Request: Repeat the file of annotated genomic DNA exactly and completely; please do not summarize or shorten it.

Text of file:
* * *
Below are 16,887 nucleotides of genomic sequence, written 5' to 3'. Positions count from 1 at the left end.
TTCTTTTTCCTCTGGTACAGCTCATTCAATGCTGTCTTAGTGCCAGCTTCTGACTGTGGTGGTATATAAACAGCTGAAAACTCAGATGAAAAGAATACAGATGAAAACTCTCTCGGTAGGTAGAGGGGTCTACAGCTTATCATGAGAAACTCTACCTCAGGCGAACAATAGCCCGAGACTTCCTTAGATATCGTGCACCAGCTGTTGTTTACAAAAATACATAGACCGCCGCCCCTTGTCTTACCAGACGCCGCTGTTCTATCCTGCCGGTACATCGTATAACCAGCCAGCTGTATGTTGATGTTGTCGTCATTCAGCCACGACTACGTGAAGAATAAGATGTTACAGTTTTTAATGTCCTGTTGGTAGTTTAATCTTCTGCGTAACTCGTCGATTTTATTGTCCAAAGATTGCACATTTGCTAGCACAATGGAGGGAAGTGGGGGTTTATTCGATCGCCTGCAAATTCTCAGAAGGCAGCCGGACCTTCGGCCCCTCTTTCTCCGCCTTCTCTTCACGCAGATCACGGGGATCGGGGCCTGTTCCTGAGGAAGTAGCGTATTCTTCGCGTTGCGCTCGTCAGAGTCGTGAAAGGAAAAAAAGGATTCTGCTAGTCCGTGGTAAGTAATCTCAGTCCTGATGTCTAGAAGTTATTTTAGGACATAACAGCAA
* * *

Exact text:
Below are 16,887 nucleotides of genomic sequence, written 5' to 3'. Positions count from 1 at the left end.
TTCTTTTTCCTCTGGTACAGCTCATTCAATGCTGTCTTAGTGCCAGCTTCTGACTGTGGTGGTATATAAACAGCTGAAAACTCAGATGAAAAGAATACAGATGAAAACTCTCTCGGTAGGTAGAGGGGTCTACAGCTTATCATGAGAAACTCTACCTCAGGCGAACAATAGCCCGAGACTTCCTTAGATATCGTGCACCAGCTGTTGTTTACAAAAATACATAGACCGCCGCCCCTTGTCTTACCAGACGCCGCTGTTCTATCCTGCCGGTACATCGTATAACCAGCCAGCTGTATGTTGATGTTGTCGTCATTCAGCCACGACTACGTGAAGAATAAGATGTTACAGTTTTTAATGTCCTGTTGGTAGTTTAATCTTCTGCGTAACTCGTCGATTTTATTGTCCAAAGATTGCACATTTGCTAGCACAATGGAGGGAAGTGGGGGTTTATTCGATCGCCTGCAAATTCTCAGAAGGCAGCCGGACCTTCGGCCCCTCTTTCTCCGCCTTCTCTTCACGCAGATCACGGGGATCGGGGCCTGTTCCTGAGGAAGTAGCGTATTCTTCGCGTTGCGCTCGTCAGAGTCGTGAAAGGAAAAAAAGGATTCTGCTAGTCCGTGGTAAGTAATCTCAGTCCTGATGTCTAGAAGTTATTTTAGGACATAACAGCAA